The Dean of the Sports Programming Department in the Yekaterinozavosk State University was feeling strange.
A team of the department had won an honourable right of the tourist trip to Canada. On the other hand, the Yekaterinozavodsk State University never paid money to students for their trips. The Dean decided to use crowdfunding to solve this problem. Thus, on December, 1 he called a famous sixth-year Student and asked him to write the request for financial support in the accounts department of the university (and promised to take him to Canada as a co-coach). Next day the Student had to convince some of his friends to visit the accounts department and write same kind of requests. During each of the following days the Student with the help of his friends had to find some other students and lead them to the accounts department. All of students' requests were stored in the accounts department.
However, the accounts department paid money only on even days of the month. Moreover, the Head Accountant agreed to pay the money only if at the end of some day there is exactly N requests on his table (this should be at the day of the payment). The financial support is paid simultaneously to all students who filed their requests. If N is large enough, the money obtained by the students would be enough to send to Canada the team with the coach, the Student and even the Dean, who invented this scheme.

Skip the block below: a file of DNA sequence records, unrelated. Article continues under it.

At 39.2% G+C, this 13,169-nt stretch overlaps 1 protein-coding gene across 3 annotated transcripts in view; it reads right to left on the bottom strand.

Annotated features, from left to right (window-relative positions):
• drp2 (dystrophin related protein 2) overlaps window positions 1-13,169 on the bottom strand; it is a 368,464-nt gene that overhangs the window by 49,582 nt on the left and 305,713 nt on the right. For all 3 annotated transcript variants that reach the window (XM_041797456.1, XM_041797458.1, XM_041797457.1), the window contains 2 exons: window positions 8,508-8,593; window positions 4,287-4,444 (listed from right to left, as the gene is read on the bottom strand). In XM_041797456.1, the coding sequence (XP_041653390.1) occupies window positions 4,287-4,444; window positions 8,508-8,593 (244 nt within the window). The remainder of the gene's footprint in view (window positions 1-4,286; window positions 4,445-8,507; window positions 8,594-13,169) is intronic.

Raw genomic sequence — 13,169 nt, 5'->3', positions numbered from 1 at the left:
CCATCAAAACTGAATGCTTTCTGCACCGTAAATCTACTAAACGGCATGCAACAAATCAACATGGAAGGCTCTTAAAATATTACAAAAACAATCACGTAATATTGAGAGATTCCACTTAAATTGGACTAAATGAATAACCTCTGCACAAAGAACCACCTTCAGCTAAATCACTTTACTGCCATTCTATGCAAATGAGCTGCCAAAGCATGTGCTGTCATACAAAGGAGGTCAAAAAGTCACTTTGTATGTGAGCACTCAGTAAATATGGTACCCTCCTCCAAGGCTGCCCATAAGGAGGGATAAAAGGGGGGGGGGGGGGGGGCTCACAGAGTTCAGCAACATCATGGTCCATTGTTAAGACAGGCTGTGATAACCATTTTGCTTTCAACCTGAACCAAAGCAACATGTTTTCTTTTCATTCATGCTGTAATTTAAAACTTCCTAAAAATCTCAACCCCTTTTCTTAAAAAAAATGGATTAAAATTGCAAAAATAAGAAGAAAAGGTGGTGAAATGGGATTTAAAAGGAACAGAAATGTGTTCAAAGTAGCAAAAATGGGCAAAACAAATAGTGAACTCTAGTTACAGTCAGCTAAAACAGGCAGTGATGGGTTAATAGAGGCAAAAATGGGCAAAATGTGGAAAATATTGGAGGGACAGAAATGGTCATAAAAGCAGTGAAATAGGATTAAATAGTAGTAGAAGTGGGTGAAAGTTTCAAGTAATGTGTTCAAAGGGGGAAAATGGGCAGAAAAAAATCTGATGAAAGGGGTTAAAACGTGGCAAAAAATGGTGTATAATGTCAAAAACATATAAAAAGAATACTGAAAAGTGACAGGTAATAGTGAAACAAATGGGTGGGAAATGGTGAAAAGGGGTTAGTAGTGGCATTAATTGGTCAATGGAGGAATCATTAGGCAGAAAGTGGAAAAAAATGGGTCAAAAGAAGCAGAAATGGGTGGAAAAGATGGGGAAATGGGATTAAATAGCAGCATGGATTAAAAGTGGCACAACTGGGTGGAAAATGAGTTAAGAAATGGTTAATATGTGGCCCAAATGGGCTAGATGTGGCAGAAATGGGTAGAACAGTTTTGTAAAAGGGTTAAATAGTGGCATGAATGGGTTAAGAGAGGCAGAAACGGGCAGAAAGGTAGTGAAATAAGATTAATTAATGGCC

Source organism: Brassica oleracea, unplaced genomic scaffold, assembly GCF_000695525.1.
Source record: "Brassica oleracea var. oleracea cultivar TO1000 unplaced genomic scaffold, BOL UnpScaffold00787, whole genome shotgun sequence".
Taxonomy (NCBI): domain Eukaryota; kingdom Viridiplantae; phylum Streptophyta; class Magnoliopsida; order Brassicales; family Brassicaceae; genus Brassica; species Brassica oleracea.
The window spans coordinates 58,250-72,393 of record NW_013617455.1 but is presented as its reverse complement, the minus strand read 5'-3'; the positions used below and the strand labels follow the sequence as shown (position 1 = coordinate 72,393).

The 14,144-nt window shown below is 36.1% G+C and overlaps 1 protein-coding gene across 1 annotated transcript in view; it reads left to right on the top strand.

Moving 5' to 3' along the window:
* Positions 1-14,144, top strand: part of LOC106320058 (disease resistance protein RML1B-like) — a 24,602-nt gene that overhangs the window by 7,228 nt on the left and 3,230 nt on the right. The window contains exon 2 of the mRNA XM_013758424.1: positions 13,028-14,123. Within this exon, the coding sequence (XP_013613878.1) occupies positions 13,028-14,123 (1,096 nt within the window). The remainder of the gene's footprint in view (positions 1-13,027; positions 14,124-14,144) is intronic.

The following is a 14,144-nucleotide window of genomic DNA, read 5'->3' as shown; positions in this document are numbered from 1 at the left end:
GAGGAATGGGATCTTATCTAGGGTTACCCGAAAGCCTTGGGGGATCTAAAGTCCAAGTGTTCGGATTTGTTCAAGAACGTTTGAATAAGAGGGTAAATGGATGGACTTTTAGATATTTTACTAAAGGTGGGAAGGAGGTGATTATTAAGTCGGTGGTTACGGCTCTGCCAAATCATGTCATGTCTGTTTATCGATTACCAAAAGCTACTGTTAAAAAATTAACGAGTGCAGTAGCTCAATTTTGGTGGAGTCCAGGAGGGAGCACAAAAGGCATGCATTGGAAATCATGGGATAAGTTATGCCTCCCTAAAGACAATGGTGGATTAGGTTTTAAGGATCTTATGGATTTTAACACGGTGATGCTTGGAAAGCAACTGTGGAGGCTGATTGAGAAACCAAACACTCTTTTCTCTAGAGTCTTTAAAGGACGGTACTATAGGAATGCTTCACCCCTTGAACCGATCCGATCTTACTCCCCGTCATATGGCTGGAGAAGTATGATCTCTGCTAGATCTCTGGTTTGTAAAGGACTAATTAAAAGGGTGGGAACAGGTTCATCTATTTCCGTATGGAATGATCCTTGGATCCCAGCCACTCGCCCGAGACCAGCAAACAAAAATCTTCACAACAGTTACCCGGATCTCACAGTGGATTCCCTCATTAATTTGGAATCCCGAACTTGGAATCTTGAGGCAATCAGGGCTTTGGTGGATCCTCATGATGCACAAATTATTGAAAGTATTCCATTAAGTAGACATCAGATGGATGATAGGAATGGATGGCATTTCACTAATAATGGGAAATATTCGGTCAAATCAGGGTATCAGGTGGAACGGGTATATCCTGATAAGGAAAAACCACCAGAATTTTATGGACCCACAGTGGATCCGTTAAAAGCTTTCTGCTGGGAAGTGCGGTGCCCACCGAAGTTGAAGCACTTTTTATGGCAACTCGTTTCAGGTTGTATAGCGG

Of course, the Student can influence the number of students writing the requests for financial support. However,
he knows that in any case the total number of written requests will increase in the integral number of times (which may be different each day). What is more, somehow this number is either 2, or an odd number, greater than 1.
The first line contains an integer T — the number of test cases (1 ≤ T ≤ 100).
Each of the following T lines contains an integer N (1 ≤ N ≤ 225 − 1).
For each of the test cases output “YES” if the Student can receive the money and “NO” in the other case.
In the first case the Student can make the number of requests equal to 4 only at the end of the third day (there will be 1 request at the end of the first day, and 2 at the end of the second day). But December, 3rd is an odd day, so the money won't be paid. In the second case there will be 1 request at the end of the first day and 7 at the end of the second day. In the fourth case the Student should first increase the number of requests in 2 times, then in 3 times, then in 5 times, resulting in 30 requests at the end of December, 4th.
Problem Author: Alex Samsonov
Problem Source: Ural SU Contest. Petrozavodsk Winter Session, January 2008